A conservationist wants India’s government to bury renewable power lines to protect rare birds. Protesting villagers halt a wind energy project to save their local forest. And farmers stop a solar plant from eating up pastureland.
As India forges ahead with ambitious plans to boost its clean energy supply here, the government is facing push-back that highlights the challenges of balancing the competing goals of going green with protecting wildlife and forests.
While government authorities argue that shifting India away from planet-warming fossil fuels is a top priority, environmentalists and communities say nature is being treated as collateral damage in the national rush to roll out green power.
“We aren’t against renewable energy,” said conservationist M K Ranjitsinh, who petitioned the Supreme Court to order the Ministry of Power to bury electricity lines that threaten large birds in the Thar Desert in the northwestern states of Rajasthan and Gujarat.
“We only say it shouldn’t come at the cost of the extinction of bird species,” he told the Thomson Reuters Foundation.
Ranjitsinh’s petition, filed in April 2021, was based on reports by the government’s Wildlife Institute of India (WII) showing birds were being killed by solar and wind power lines in Thar, due to collision or electrocution.
A 2018 report said WII researchers who surveyed 80 km (49 miles) of overhead power lines over a year found nearly 300 carcasses here of about 40 species, including the Great Indian Bustard, one of the world’s largest birds, and the Lesser Florican.
Both are listed as critically endangered by the International Union for Conservation of Nature, with the WII noting there are only about 150 bustards left in India, mainly in Rajasthan and Gujarat.
“There are several threats that are inching the bustard closer to extinction – however, power lines seem to be the most significant,” the report said.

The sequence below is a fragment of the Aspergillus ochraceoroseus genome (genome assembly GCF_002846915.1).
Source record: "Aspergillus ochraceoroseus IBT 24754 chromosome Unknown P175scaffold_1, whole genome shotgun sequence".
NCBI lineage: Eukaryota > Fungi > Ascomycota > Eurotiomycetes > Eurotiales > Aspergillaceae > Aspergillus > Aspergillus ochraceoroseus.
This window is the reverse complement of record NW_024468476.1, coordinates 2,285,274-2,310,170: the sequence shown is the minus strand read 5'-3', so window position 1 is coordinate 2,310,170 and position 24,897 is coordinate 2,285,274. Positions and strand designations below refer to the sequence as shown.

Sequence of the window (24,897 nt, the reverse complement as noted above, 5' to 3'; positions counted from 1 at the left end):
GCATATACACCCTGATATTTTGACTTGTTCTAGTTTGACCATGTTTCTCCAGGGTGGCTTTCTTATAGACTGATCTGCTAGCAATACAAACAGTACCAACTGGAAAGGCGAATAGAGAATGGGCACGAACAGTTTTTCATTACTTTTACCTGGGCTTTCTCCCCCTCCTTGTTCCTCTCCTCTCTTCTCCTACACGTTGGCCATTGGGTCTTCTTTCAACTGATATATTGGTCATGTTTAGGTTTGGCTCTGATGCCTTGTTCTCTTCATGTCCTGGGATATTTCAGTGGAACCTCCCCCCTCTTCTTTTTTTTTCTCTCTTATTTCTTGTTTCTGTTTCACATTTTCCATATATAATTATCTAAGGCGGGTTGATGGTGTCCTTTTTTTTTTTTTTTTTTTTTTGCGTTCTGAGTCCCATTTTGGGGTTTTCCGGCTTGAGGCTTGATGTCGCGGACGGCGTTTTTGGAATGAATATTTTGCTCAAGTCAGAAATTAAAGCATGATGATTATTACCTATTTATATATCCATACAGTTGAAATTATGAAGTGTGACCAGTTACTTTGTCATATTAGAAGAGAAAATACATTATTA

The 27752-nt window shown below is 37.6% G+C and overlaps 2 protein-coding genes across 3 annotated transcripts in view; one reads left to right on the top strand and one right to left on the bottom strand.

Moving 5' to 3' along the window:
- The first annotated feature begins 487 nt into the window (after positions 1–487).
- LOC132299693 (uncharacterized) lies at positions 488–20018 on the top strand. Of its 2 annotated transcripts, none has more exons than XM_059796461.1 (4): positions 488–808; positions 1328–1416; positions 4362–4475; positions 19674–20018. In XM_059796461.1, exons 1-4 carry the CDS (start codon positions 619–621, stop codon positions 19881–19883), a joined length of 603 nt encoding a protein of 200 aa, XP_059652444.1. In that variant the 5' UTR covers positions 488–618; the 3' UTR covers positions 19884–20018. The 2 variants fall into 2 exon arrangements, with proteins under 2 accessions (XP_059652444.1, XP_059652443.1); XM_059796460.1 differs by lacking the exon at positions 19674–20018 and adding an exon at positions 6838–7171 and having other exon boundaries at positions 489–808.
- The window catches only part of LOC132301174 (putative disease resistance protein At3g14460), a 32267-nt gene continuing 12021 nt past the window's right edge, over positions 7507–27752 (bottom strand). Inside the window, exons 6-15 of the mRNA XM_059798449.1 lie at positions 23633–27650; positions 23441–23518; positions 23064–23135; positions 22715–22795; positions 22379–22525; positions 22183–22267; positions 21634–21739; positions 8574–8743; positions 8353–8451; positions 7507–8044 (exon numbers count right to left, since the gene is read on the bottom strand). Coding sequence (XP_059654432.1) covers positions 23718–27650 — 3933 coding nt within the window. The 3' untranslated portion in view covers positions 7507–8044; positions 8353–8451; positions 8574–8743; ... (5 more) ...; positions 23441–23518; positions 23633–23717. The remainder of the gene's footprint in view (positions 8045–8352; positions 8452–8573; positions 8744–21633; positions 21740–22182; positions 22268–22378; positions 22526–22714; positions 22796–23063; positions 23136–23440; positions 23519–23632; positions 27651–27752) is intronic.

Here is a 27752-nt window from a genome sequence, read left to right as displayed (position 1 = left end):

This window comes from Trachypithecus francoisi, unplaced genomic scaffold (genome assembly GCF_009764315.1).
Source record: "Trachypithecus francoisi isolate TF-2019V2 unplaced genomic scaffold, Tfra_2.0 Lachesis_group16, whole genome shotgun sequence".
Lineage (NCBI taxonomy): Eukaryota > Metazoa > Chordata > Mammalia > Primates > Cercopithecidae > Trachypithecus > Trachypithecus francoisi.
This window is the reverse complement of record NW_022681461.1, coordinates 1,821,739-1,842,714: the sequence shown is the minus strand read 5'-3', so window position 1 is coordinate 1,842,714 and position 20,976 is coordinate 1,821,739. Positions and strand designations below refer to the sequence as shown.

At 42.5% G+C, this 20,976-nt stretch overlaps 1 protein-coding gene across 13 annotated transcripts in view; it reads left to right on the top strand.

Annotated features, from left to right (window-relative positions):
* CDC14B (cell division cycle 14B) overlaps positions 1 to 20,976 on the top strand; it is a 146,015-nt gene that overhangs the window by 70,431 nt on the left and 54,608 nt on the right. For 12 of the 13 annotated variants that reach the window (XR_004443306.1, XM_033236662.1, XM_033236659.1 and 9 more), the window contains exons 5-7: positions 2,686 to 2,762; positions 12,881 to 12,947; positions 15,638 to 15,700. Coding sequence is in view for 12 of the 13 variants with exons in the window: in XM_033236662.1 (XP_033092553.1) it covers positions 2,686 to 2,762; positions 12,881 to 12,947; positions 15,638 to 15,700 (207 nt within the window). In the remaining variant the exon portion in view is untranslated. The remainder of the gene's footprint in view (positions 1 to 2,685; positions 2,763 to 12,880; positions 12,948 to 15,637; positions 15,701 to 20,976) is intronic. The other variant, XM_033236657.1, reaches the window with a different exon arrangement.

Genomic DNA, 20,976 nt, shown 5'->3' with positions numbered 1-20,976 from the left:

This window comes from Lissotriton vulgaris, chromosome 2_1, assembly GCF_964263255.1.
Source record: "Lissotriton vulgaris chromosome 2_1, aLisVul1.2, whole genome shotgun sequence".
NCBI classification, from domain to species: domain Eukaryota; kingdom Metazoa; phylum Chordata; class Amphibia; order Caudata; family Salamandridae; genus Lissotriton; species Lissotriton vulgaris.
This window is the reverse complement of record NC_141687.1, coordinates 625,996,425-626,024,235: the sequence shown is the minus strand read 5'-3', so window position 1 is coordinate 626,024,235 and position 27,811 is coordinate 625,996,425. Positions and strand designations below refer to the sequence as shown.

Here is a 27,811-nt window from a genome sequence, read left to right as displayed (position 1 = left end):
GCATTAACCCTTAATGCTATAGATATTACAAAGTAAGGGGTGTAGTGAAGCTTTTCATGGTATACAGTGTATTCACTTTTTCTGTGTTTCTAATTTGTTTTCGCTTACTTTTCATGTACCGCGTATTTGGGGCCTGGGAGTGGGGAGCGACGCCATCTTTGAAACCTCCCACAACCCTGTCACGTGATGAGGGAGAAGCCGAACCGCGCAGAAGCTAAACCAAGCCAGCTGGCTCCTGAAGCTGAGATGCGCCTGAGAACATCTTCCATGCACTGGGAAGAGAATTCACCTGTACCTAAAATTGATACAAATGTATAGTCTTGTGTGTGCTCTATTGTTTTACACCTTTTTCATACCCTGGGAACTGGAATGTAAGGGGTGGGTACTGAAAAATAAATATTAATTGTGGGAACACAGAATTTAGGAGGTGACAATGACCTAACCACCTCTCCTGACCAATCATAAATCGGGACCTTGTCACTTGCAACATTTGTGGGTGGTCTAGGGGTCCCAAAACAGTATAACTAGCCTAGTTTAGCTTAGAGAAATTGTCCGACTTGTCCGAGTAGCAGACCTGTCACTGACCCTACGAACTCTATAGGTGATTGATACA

The Supreme Court ruled that any future power lines running through existing or potential habitats of both species must be installed below ground.
In addition, if a court-appointed committee decides it is feasible, more than 300 km of lines will have to be moved underground and another 1,300 km fitted with diverters, brightly coloured or reflective devices to help birds see and avoid them.
Several ministries launched an appeal in December, saying the cost of dismantling and burying the lines would set back progress on a national goal of cutting carbon emissions to net zero by 2070.
Subrahmanyam Pulipaka, CEO of the National Solar Energy Federation of India, whose members include companies fitting power lines in Thar, said burying high-voltage lines would be a “huge task”, costing 10 times more than overhead lines.
“We are sympathetic to birds,” he said. “But we also have to understand that green energy is crucial not only for India, but the entire world.”
‘NO LAND IS WASTE’
Last year, Prime Minister Narendra Modi promised India would meet 50% of its power needs with renewables by 2030, by boosting solar, wind and other clean energy capacity to 500 gigawatts.
Currently, renewables make up just over a quarter of the national electricity supply, and demand is rising fast.
The International Energy Agency said in a 2021 report that India’s power needs were projected to jump 35% between 2019 and 2030 here as its economy develops.
Debajit Palit, director of the rural energy programme at The Energy and Resources Institute, based in New Delhi, said finding enough space here is one of the biggest challenges facing the fast-growing renewable energy sector.
The government says it mainly uses “wasteland” for renewables infrastructure and issues an atlas showing areas available for such projects. The latest edition, in 2019, identified nearly 17% of the country here as “wasteland”.